The great Canadian jazz pianist Oscar Peterson was, among other things, a musical descendant of 19th century Hungarian virtuoso Franz Liszt. (Peterson’s childhood piano teacher, Paul de Marky, had studied with István Thomán, who in turn had been a pupil of Liszt’s.)
Put that classical heritage together with Peterson’s devotion to his craft (he often practiced 4-6 hours a day), and his jazz influences (notably, the incomparable Art Tatum) and you get something like “Blues Etude”: a breathtakingly delightful blizzard of notes, playful, invigorating and a great way to start the day.
“…songifying the final debate between Hillary Clinton and Donald Trump revealed a terrifying space opera about bad hombres and nasty women. So terrifying, in fact, that it ripped open a wormhole to another dimension, and pulled an unsuspecting Weird Al Yankovic in from his home in a parallel universe to moderate the whole thing.“
P. S. It’s one of the minor mysteries of American pop culture to those who grew up in the 1970s surreptitiously listening to the “Dr. Demento Radio Show” late into the night that Weird Al Yankovic is still a public figure making song parodies (as opposed to, you know, playing polka nights at the local Holiday Inn lounge).
The internet did not disappoint after last night’s presidential debate. Within minutes of Donald Trump’s bitter, sullen interjection, “Such a nasty woman“, in reference to his rival, Hillary Clinton, remixes of Janet Jackson’s 1986 hit, “Nasty” started appearing.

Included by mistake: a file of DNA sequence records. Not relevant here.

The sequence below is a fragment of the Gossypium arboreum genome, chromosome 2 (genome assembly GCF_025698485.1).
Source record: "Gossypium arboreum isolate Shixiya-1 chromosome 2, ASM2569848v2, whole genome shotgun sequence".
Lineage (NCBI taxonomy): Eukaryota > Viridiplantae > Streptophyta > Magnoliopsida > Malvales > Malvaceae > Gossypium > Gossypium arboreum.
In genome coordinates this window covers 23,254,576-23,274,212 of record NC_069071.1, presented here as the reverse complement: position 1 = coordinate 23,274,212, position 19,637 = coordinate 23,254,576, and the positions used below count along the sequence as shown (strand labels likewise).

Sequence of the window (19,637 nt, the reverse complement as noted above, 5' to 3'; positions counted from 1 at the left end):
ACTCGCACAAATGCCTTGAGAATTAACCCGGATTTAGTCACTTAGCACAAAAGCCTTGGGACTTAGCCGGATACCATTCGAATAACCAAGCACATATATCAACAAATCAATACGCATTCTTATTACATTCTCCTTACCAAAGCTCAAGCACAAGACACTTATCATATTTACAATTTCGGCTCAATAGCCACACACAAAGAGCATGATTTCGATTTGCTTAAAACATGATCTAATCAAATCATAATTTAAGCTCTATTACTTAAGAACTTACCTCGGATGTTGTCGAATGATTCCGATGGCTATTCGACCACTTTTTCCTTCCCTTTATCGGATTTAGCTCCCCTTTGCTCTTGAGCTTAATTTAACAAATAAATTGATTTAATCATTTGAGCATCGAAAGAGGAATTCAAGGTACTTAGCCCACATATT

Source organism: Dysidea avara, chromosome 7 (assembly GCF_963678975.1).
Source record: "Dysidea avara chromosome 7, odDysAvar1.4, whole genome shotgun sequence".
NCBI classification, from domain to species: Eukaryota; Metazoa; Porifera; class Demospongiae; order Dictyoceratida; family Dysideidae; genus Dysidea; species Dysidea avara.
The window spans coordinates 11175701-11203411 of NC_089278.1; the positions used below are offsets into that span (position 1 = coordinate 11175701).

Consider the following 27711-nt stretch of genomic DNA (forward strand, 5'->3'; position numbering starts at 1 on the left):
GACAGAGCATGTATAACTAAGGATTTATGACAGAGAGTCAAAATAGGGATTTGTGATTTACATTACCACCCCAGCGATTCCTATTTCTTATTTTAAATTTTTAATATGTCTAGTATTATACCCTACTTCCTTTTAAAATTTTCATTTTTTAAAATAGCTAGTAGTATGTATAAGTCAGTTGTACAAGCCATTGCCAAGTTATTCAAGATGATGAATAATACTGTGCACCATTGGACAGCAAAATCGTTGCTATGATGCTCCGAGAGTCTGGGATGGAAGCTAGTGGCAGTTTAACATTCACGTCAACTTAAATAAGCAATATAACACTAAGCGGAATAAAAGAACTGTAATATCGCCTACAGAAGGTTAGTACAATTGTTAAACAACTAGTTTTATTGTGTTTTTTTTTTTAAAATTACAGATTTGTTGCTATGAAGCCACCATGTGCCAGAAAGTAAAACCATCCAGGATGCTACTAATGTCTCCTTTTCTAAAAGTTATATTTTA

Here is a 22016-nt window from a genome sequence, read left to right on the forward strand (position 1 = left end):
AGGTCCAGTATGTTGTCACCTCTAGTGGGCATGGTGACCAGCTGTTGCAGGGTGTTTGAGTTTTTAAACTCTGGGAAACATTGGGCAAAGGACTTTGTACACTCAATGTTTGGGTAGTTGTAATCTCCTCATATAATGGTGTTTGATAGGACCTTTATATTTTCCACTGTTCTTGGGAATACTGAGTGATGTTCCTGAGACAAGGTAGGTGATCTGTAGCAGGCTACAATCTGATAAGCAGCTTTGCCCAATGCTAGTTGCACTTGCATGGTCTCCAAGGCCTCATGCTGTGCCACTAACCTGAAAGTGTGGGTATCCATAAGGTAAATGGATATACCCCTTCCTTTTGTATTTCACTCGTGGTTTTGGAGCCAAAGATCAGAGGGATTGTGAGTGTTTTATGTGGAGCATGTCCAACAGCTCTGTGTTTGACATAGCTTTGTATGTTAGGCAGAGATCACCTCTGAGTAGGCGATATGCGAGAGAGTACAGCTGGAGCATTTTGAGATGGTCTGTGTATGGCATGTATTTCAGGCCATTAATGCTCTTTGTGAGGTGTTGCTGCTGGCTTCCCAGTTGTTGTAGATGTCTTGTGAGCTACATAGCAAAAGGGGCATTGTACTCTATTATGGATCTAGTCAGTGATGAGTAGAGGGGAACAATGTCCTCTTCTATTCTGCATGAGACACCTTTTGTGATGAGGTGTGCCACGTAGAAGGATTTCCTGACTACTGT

And appropriately so. Jackson wrote “Nasty” as a response to being cat-called and harassed by a couple of men while walking down the street in Minneapolis one day. It’s one of the great dis tracks; and now its dismissive lyrics (“Nasty boys don’t mean a thing; Oh, you nasty boys”) and funky, propulsive beat are forever yoked to Donald Trump’s public image.
It’s probably better than he deserves.
This is the song that got James Taylor his first record deal. And you can hear why: nearly 50 years later that chorus has lost none of its power, every note and chord and word in exactly the right relationship to the ones around it, simultaneously thrilling and reassuring to the ear and to the heart.
I feel fine anytime she’s around me now,
She’s around me now almost all the time;
If I’m well you can tell she’s been with me now,
She’s been with me now quite a long, long time and I feel fine.
Recorded in the face of the rising (and racist…and homophobic) “I Hate Disco” movement of the mid/late-1970s, The O’Jays silky smooth, heartfelt, unapologetic and subtle message song—“I love music; any kind of music, just as long as it’s grooving“—still stands today as a beautifully crafted and irresistibly danceable piece of disco-soul.
“Candied yams…black-eyed peas…mashed potatoes…possum in a pot….”
With licks as fat and greasy as a song called “Soul Food” should have, it’s some James Brown to get your Monday started off on the right foot.
Earlier this week, Donald Trump tweeted “It is so nice that the shackles have been taken off me and I can now fight for America the way I want to.”
Funny, Trump doesn’t sound nearly happy enough about being unshackled.
He could take a lesson from Mary Mary:
In the corners of mind
I just can’t seem to find a reason to believe
That I can break free;
Cause you see I have been down for so long,
Feel like the hope is gone,
But as I lift my hands, I understand
That I should praise you through my circumstance.